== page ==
Does anyone else think it’s strange that when you read Instant Cash Empire review after review you see people actually recommending a product where the owner allegedly STOLE a computer disk that he claim was EXTREMELY value. I’m not an attorney but for some reason the words “felony theft” keep ringing through my ears every time I watch “Mike Harvey’s” story on that site.
5/15/2011 Update: Instant Crash Empire – Bad Boy Shady Video…
Of course, I’m not an attorney and I don’t even know where this friendly thief chap Mike Harvey is supposed to be from (U.S., UK, South Africa, other??), so who even knows what the felony theft levels would be in whatever jurisdiction this story was supposed to have occured within?
Or maybe whatever country the story is supposed to have occured within has a strict “finders keepers, losers weepers” policy.
And even if the story did happen in the U.S., we still need to get attorney in on the matter so we can properly interpret stuff like the following: 😉
“The common law distinguished between lost property and mislaid property. Lost property is personal property that was unintentionally left by its true owner. Mislaid property is personal property that was intentionally set down by its owner and then forgotten. For example, a wallet that falls out of someone’s pocket is lost. A wallet accidentally left on a table in a restaurant is mislaid.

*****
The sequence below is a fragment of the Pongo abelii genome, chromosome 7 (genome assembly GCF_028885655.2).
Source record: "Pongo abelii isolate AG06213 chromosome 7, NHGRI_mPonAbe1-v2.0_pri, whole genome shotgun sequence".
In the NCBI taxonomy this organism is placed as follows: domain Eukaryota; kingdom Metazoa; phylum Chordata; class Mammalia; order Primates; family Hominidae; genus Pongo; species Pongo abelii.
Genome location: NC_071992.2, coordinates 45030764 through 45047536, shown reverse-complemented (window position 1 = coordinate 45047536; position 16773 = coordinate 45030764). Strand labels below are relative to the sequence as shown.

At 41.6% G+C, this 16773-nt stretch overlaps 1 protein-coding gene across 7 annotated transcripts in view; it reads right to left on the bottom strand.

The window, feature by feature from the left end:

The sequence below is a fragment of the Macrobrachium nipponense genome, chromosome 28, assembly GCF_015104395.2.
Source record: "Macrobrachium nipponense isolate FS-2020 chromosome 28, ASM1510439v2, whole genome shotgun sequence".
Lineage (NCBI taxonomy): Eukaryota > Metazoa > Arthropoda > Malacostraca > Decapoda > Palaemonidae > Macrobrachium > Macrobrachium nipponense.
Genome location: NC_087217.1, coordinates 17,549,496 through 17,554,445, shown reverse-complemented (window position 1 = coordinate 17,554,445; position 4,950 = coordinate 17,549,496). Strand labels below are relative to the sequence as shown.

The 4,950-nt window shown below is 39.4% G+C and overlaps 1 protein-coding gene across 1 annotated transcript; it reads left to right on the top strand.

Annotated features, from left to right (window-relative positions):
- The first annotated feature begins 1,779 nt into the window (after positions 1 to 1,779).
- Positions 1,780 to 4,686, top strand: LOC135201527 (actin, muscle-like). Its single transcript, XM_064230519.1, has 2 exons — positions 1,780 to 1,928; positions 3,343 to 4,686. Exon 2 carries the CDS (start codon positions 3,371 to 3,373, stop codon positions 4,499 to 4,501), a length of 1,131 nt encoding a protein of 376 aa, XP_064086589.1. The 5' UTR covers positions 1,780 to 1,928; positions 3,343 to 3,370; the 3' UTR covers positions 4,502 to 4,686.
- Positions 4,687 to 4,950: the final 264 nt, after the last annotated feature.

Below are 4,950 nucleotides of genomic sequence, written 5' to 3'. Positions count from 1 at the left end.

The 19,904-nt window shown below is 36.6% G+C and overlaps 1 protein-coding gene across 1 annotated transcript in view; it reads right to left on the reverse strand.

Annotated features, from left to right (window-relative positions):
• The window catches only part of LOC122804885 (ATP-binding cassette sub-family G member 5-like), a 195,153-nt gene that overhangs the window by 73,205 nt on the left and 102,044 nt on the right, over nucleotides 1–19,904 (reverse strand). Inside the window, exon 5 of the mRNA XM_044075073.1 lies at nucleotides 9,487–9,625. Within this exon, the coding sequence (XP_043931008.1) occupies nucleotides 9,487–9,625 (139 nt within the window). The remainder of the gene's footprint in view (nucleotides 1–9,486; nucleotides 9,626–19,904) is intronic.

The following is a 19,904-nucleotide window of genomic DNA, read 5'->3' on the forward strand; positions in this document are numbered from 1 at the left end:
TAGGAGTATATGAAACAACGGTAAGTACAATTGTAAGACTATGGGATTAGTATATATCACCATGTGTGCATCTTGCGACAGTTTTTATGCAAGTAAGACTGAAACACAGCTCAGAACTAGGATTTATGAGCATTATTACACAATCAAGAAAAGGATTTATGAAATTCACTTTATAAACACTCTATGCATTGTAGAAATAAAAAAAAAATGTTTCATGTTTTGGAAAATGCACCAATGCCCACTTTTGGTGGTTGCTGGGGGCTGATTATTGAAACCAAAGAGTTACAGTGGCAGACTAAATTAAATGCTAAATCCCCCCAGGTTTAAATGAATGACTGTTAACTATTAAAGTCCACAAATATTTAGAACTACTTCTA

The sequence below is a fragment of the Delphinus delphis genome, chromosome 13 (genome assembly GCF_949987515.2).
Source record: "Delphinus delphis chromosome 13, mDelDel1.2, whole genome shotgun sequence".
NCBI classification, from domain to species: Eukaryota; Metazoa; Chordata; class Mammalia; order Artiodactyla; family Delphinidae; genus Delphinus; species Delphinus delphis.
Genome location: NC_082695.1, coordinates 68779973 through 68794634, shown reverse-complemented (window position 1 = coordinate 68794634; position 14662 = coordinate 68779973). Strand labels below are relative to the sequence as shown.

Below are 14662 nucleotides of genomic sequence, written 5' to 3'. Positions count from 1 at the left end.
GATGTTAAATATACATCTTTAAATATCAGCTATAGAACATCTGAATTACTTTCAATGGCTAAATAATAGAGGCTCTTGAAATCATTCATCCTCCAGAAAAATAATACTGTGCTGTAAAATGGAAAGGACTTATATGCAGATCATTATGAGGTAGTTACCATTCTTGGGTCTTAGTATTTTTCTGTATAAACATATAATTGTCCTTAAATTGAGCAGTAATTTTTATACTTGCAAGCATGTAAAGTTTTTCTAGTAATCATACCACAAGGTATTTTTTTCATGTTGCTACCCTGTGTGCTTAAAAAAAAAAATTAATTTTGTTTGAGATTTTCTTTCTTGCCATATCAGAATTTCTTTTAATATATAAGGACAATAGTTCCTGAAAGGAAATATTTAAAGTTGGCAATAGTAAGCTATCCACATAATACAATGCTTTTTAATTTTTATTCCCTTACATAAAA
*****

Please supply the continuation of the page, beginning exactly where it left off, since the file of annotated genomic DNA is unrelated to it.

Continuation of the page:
At common law, a person who found lost personal property could keep it until and unless the original owner comes forward. This rule applied to people who discovered lost property in public areas, as well as to people who discovered lost property on their property. Mislaid property, on the other hand, generally goes to the owner of the property where it was found. Thus, for example, a person who finds a wallet lost in the street may keep it. If, however, a person finds a wallet inside a barbershop, the shop owner might have a better claim to the wallet. The basic theory behind this distinction is that owners of mislaid property are more likely to remember where the property is. Allowing property owners to keep it makes it easier for the true owner to recover the property.”
But it gets even better. Why would anyone trust marketers that RECOMMEND a sales page like the Instant Cash Empire page in which is supposed to involve the theft of an incredibly valuable disk?
In fact, there are only two choices in the matter:
1. They are sending you to a sales page in which they KNOW the owner committed massive theft.
2. They are sending you to a sales page in which they know the story is FAKE
Either way, why would you want to learn from or follow anyone who sends you to a page knowing EITHER ONE of those things is true?
Maybe People Promoting This Product Through An Instant Cash Empire Review Think Stealing Stuff Makes Kind Of A Fun Story?
Believe it or not, I’ve actually heard marketers say that they just think stories like this are “good fun” and even “hilarious” and that nobody will or should believe them.
Really? I guess I’m just to old for this whole “Stealing Is Fun” idea. When I was a boy…”Stealing was…(brace yourself)…”…
Note: The person behind Instant Cash Empire has a new product – Cash Renegade.
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